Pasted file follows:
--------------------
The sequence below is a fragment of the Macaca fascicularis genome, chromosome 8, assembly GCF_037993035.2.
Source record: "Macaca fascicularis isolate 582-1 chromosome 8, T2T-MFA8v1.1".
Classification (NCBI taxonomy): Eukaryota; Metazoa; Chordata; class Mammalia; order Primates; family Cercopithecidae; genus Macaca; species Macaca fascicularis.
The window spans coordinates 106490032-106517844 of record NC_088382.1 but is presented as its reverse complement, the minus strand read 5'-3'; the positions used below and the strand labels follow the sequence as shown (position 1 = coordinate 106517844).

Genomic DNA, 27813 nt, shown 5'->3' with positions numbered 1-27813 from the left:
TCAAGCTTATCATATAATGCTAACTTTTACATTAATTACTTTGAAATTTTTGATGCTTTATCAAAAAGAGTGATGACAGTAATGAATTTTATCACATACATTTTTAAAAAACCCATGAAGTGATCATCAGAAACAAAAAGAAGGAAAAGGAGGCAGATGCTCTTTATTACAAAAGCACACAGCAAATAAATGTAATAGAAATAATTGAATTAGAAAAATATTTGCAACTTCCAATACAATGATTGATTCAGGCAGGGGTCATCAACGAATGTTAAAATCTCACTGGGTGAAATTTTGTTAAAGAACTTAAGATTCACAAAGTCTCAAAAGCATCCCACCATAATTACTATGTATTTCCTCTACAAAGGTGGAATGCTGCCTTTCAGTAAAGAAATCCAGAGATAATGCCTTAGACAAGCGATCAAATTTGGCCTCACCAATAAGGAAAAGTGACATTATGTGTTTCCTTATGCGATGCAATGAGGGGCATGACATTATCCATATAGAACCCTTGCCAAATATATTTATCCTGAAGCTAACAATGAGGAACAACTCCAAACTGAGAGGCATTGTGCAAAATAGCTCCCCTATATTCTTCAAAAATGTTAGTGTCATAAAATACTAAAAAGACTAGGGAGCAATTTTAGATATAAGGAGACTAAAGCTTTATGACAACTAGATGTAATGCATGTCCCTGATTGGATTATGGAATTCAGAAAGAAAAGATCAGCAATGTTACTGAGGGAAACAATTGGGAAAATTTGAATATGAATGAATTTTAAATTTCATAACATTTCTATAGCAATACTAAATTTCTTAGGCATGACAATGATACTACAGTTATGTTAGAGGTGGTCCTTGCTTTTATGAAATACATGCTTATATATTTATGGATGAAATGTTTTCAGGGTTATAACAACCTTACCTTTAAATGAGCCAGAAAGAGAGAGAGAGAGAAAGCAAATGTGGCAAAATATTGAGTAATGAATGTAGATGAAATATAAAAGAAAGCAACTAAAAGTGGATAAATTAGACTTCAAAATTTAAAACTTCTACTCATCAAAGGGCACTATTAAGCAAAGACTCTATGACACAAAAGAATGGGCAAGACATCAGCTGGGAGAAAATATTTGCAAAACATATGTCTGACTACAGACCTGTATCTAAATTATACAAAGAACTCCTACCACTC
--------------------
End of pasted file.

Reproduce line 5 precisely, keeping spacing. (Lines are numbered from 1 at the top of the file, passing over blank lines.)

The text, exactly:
Genomic DNA, 27813 nt, shown 5'->3' with positions numbered 1-27813 from the left: